Black History Month is an annual celebration of achievements by African Americans and a time for recognizing their role in U.S. history. It was officially recognized at the federal level in 1976, when President Gerald Ford called on the American public to "seize the opportunity to honor the too often neglected accomplishments of Black Americans in every area of endeavor throughout our history.” Since then, every American President has designated February as Black History Month.
The U.S. Department of Energy’s (DOE) Office of Fossil Energy (FE) is taking part in this year’s celebration by spotlighting members of our staff whose exemplary work furthers the mission of FE every day. Stay tuned and join the conversation as we spotlight four amazing members of FE throughout the month.
Our second feature spotlight is Karrnett D. Davis. In her own words, learn about her role, her motivations, and how Black History has shaped her life.
Tell us about your role at the Department.
“I joined the Department in 2011, and I am currently FE’s lead executive correspondence specialist in the Office of Workforce Management and Administration. I oversee the FE executive correspondence function and team. I maintain efficient operations between FE departmental elements and DOE program offices at-large, ensuring high quality products and services are delivered in a timely manner that is consistent with DOE policies and procedures.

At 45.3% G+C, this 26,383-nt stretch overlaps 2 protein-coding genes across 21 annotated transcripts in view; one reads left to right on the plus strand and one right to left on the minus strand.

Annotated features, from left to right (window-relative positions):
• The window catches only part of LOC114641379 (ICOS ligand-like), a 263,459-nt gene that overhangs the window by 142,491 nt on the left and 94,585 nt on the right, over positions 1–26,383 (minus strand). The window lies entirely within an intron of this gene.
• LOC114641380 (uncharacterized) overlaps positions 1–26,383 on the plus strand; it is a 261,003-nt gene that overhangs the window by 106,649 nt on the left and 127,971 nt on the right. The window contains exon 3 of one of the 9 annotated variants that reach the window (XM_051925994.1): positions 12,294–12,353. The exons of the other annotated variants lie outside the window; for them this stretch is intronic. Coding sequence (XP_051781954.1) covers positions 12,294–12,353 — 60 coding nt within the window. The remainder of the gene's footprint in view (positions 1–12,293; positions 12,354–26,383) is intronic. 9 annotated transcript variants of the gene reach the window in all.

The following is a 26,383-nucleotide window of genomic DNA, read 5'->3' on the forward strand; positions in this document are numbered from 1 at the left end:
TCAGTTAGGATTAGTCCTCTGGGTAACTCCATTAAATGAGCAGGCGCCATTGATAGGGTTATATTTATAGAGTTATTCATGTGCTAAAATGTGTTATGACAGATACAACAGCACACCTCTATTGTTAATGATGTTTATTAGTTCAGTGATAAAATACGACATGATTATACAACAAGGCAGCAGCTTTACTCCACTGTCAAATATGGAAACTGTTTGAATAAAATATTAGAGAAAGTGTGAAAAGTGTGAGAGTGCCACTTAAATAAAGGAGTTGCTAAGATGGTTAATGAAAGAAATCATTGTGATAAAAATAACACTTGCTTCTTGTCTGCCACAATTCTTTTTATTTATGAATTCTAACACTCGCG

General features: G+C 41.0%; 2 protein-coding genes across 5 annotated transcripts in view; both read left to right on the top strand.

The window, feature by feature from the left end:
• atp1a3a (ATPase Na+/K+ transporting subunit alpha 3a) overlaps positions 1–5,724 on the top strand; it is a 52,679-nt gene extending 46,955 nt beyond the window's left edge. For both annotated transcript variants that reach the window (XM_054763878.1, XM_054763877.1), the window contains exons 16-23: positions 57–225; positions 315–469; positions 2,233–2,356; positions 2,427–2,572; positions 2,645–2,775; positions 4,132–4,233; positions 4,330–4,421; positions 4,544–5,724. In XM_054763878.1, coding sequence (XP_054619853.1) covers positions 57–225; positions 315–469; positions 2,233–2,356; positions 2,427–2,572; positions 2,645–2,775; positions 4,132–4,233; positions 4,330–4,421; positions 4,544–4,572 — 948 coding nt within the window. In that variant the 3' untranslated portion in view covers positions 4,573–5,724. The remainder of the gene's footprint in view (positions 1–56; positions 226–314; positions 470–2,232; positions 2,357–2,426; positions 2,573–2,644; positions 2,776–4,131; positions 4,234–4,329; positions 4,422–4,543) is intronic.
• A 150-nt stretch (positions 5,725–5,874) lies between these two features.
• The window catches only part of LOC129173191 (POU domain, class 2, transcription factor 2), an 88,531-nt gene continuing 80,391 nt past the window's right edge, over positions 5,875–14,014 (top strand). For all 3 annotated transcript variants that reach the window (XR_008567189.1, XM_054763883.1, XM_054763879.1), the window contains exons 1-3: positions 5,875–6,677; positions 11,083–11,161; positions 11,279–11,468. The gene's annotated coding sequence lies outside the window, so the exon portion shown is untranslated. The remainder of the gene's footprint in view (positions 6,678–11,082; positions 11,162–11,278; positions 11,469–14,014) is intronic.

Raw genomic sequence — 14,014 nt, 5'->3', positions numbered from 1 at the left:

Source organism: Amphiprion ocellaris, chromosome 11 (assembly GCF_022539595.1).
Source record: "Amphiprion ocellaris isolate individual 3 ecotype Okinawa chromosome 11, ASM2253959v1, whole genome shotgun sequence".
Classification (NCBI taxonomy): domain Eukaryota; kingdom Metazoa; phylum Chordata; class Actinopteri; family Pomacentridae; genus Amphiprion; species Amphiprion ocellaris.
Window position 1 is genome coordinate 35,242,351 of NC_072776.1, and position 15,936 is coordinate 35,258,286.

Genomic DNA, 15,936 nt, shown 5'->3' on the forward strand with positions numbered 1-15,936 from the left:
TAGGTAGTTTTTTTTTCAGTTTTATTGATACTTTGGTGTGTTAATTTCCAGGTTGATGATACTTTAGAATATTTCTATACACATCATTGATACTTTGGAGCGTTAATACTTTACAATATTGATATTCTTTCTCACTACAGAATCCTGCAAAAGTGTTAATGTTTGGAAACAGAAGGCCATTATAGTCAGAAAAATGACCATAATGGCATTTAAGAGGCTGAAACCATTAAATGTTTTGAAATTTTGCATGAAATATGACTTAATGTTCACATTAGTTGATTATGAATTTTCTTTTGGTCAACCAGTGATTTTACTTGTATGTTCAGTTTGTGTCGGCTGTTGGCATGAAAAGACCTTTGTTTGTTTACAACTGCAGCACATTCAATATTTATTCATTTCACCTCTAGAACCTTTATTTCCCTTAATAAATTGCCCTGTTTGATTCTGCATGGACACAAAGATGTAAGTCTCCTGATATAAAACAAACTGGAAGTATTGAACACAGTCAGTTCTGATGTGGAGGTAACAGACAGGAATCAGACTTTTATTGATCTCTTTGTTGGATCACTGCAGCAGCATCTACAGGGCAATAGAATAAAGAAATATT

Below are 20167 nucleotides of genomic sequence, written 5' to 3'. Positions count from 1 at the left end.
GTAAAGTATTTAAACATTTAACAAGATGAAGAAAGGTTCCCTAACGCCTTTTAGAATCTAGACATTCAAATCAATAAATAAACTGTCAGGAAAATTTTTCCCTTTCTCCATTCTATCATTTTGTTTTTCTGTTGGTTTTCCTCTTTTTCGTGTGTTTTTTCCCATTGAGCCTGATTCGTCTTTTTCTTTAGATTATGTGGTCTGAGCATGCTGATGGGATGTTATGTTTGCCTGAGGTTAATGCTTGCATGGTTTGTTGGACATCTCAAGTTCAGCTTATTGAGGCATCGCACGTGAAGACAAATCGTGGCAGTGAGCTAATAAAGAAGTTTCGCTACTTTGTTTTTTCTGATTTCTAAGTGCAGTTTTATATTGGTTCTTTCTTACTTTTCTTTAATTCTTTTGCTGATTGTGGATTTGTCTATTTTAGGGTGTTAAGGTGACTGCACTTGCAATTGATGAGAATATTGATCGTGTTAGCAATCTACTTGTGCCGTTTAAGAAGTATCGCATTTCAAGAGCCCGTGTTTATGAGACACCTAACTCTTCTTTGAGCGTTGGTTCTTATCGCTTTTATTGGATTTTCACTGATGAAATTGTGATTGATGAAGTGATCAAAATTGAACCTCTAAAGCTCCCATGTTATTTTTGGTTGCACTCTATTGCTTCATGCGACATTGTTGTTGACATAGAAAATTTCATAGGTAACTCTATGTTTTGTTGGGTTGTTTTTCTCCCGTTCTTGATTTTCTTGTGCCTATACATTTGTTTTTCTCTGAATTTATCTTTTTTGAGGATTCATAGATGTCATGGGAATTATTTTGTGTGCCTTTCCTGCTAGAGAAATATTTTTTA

My focus is on fostering good working relationships with senior members of the Department, which creates an atmosphere of internal and external collaboration and cooperation. I also identify and implement business processes that improve service delivery, and utilize internal controls and feedback mechanisms in order to accomplish the work.”
What motivates you to come to work each day?
“Knowing that I am contributing to the larger goal of implementing clean energy policies that affect our daily lives at the Department motivates me to come to work each day.”
Tell us about a moment in Black History that influenced or shaped your career/life.
“The freeing of slaves by Harriet Tubman via the Underground Railroad. Compassion, empathy, courage, sacrifice, and unwavering commitment to the greater cause are attributes that I have adopted as I have progressed in my career and my life.
The selfless act of freeing yourself and then reaching back to help others do the same has been instrumental in inspiring me to be the leader I am today. It served as the catalyst for the way I interact with those I lead. Helping anyone I can, in whatever capacity I can, is how I choose to effect change in my role as a Black woman in leadership.”
What is your favorite mantra?
“‘Just because something is hard, doesn’t mean that you can’t do it; it just means that it’s hard.’
I face numerous challenges daily and often rely on this sentiment as a reminder that the difficulty of the task does not define my ability to complete the task. Every challenge is an opportunity to demonstrate Black excellence.”
What advice do you have for people looking to start their careers or become a leader?
“Identify early what your core values are. They will help shape your leadership style and will keep you grounded in your convictions as you navigate various challenges. When confronted with the tough decisions that you will inevitably have to make, core values give you confidence that you are doing the right thing. In short, decide what kind of leader you want to be and then be it.”